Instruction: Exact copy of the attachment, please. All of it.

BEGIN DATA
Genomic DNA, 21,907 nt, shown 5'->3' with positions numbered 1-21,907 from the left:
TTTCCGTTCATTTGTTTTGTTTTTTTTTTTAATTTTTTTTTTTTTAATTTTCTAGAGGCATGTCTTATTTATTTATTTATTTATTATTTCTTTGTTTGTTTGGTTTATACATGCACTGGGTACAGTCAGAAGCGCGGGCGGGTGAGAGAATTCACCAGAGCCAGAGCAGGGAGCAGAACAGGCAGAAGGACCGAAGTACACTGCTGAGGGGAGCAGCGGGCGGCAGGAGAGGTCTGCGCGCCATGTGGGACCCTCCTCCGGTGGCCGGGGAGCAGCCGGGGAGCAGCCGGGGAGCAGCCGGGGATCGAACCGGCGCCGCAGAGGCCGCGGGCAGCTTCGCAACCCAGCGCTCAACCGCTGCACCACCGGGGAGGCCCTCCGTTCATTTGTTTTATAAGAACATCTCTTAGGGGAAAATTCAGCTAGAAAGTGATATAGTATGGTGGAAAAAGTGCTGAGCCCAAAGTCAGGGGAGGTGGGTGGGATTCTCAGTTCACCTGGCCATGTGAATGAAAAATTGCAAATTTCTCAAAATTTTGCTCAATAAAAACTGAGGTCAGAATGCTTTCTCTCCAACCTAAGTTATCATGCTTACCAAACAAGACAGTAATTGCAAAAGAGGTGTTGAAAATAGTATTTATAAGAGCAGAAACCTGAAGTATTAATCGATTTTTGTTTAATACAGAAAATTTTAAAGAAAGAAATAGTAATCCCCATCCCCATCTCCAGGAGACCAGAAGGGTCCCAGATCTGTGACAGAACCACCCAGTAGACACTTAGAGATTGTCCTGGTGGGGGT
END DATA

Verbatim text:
Genomic DNA, 21,907 nt, shown 5'->3' with positions numbered 1-21,907 from the left:
TTTCCGTTCATTTGTTTTGTTTTTTTTTTTAATTTTTTTTTTTTTAATTTTCTAGAGGCATGTCTTATTTATTTATTTATTTATTATTTCTTTGTTTGTTTGGTTTATACATGCACTGGGTACAGTCAGAAGCGCGGGCGGGTGAGAGAATTCACCAGAGCCAGAGCAGGGAGCAGAACAGGCAGAAGGACCGAAGTACACTGCTGAGGGGAGCAGCGGGCGGCAGGAGAGGTCTGCGCGCCATGTGGGACCCTCCTCCGGTGGCCGGGGAGCAGCCGGGGAGCAGCCGGGGAGCAGCCGGGGATCGAACCGGCGCCGCAGAGGCCGCGGGCAGCTTCGCAACCCAGCGCTCAACCGCTGCACCACCGGGGAGGCCCTCCGTTCATTTGTTTTATAAGAACATCTCTTAGGGGAAAATTCAGCTAGAAAGTGATATAGTATGGTGGAAAAAGTGCTGAGCCCAAAGTCAGGGGAGGTGGGTGGGATTCTCAGTTCACCTGGCCATGTGAATGAAAAATTGCAAATTTCTCAAAATTTTGCTCAATAAAAACTGAGGTCAGAATGCTTTCTCTCCAACCTAAGTTATCATGCTTACCAAACAAGACAGTAATTGCAAAAGAGGTGTTGAAAATAGTATTTATAAGAGCAGAAACCTGAAGTATTAATCGATTTTTGTTTAATACAGAAAATTTTAAAGAAAGAAATAGTAATCCCCATCCCCATCTCCAGGAGACCAGAAGGGTCCCAGATCTGTGACAGAACCACCCAGTAGACACTTAGAGATTGTCCTGGTGGGGGT